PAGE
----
Presentation on theme: "Session 17 The Foreign Exchange Market. An Exchange Rate An exchange rate is the price of one nations in terms of another nations money. There are two."— Presentation transcript:
Session 17 The Foreign Exchange Market
An Exchange Rate An exchange rate is the price of one nations in terms of another nations money. There are two basic types of exchange rate, depending on the timing of actual exchange of moneys. Spot exchange rate This is the price of immediate exchange. For standard large trades in the market, immediate for most currencies means exchange or delivery in two working days after the exchange is agreed. Forward exchange rate This is the price set now for an exchange that will take place sometime in the future such as 30, 90, or 180 days from now.
Foreign Exchange Market The foreign exchange market is the market in which national moneys are traded for other national moneys. The foreign exchange market is not a single gathering place where trades shout buy and sell orders at each other. Rather, banks and the traders who work at backs are at the center of the foreign exchange market.
Two Main Types of Foreign Exchange Market Retail Part of the Market The trading done with customer is called the retail part of the market. Interbank Part of the Market The trading done between the banks active in the market is called the interbank part of the market. The banks active in foreign exchange trading are located in countries around the world, so this is a 24-hours market. On working days, foreign exchange trading is always occurring somewhere in the world.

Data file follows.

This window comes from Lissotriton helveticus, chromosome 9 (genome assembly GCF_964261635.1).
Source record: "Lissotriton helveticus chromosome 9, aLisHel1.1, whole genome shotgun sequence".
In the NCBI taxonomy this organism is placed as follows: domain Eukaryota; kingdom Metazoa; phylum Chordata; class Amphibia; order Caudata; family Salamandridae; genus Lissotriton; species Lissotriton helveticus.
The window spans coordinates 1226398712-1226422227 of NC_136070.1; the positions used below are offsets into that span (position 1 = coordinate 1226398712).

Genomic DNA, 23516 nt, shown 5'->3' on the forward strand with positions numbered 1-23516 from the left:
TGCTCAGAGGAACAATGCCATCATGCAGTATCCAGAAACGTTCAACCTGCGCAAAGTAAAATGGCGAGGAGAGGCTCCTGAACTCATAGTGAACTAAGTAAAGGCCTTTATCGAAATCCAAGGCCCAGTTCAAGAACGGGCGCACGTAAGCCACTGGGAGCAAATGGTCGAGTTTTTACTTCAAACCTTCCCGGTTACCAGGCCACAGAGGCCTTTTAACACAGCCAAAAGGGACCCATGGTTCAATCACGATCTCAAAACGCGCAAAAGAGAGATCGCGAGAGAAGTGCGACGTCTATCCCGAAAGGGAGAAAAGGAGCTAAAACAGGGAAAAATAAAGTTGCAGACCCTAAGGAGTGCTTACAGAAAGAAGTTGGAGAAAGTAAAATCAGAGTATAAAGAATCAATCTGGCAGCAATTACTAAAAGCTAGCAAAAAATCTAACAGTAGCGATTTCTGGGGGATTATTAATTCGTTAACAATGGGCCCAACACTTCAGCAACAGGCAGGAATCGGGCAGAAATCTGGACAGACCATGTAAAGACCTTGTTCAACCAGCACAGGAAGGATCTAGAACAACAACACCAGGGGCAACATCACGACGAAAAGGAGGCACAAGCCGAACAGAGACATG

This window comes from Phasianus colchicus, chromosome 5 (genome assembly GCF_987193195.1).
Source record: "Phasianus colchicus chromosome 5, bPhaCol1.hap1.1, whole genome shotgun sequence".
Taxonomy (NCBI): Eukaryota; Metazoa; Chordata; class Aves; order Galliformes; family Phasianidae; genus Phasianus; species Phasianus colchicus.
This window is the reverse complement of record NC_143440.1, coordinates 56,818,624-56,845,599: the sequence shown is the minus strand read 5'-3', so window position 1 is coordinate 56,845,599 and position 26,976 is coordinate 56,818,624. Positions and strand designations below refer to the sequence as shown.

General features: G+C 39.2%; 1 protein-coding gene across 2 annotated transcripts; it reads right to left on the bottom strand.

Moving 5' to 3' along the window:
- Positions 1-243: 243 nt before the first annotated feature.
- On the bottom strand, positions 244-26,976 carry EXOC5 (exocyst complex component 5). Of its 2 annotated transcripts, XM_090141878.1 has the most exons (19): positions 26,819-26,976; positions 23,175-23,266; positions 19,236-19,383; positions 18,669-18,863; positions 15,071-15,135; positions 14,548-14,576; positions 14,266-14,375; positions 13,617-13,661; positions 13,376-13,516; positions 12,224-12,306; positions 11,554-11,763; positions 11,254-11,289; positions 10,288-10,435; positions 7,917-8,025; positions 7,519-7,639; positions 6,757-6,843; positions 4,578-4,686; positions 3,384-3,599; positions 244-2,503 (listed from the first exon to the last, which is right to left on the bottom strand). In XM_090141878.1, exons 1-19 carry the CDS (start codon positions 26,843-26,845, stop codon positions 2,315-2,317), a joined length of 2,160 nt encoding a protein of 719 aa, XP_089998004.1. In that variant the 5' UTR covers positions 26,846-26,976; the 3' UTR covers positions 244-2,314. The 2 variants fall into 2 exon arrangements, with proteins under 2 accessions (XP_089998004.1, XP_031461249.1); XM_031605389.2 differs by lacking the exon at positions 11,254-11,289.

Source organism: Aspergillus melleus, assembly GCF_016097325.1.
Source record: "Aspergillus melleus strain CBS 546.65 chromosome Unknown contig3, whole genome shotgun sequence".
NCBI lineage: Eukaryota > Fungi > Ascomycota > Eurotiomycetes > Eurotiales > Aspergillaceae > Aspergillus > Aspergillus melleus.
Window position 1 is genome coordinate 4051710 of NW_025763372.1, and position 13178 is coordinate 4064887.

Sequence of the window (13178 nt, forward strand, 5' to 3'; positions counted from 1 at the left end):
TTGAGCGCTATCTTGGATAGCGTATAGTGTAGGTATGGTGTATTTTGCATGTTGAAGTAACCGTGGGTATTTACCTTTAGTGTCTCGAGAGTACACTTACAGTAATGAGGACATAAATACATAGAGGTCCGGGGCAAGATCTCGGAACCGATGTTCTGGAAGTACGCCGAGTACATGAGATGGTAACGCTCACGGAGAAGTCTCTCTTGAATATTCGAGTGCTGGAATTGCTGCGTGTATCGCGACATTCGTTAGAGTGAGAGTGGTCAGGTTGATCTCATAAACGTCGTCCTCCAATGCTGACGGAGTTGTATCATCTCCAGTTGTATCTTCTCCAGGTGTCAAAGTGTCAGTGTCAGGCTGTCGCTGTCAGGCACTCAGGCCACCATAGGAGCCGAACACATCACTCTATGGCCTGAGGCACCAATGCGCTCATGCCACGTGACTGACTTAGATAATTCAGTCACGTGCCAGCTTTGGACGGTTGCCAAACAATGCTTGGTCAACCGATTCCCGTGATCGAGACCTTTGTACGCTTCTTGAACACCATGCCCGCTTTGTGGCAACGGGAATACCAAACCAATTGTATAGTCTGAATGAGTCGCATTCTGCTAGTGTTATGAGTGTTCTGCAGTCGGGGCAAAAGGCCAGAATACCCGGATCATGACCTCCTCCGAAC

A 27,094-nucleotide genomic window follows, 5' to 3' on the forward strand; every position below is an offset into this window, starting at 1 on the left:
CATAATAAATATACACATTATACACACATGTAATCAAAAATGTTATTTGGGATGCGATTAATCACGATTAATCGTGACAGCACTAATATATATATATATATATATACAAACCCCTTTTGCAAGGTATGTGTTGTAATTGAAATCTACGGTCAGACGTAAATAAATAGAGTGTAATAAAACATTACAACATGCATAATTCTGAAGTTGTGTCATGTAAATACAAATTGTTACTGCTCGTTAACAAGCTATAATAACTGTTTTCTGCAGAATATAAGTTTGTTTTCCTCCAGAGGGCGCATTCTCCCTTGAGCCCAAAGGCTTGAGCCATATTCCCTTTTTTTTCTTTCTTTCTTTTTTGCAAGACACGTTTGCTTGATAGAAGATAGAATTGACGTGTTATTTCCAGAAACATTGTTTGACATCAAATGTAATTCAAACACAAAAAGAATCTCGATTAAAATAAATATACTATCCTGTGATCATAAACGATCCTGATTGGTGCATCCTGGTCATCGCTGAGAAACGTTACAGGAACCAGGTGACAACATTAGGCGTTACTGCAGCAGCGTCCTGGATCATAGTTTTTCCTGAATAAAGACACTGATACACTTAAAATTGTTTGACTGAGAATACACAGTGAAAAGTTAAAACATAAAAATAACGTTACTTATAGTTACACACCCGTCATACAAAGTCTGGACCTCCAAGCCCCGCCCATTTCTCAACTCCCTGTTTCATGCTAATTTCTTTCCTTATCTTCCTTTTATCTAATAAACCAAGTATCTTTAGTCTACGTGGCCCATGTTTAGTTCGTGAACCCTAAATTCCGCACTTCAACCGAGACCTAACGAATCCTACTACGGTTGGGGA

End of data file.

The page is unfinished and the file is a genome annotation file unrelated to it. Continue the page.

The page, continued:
Half of foreign exchange trading involves banks in two location : London and New York
Retail Part Using the Foreign Exchange Market Individuals, businesses, other organizations Interbank Part Information
Demand and Supply for Foreign Exchange Individuals, businesses, other organizations U.S.U.K. Exporter Need to be paid by dollar Need to pay by pound Importer Create Demand for Dollar Create Supply for Pound Bank Pound Dollar Unless the U.K. importers have large holdings of dollars to spend
The Spot Exchange Market :Fixed Exchange Rates £1 = $ D£ S£ U.K. buy from U.S. U.S. buy from U.K. Excess Supply If the U.K. government want to keep the exchange rate at $1.98/ pound, it needs to buy £50 billions from the market. (This is done by selling $99 billion, equal to £50 times $1.98 per pound.) Equilibrium
Excess Demand If the Swiss government want to keep the exchange rate at $0.6/ franc, it needs to sell 100 francs the strong demand.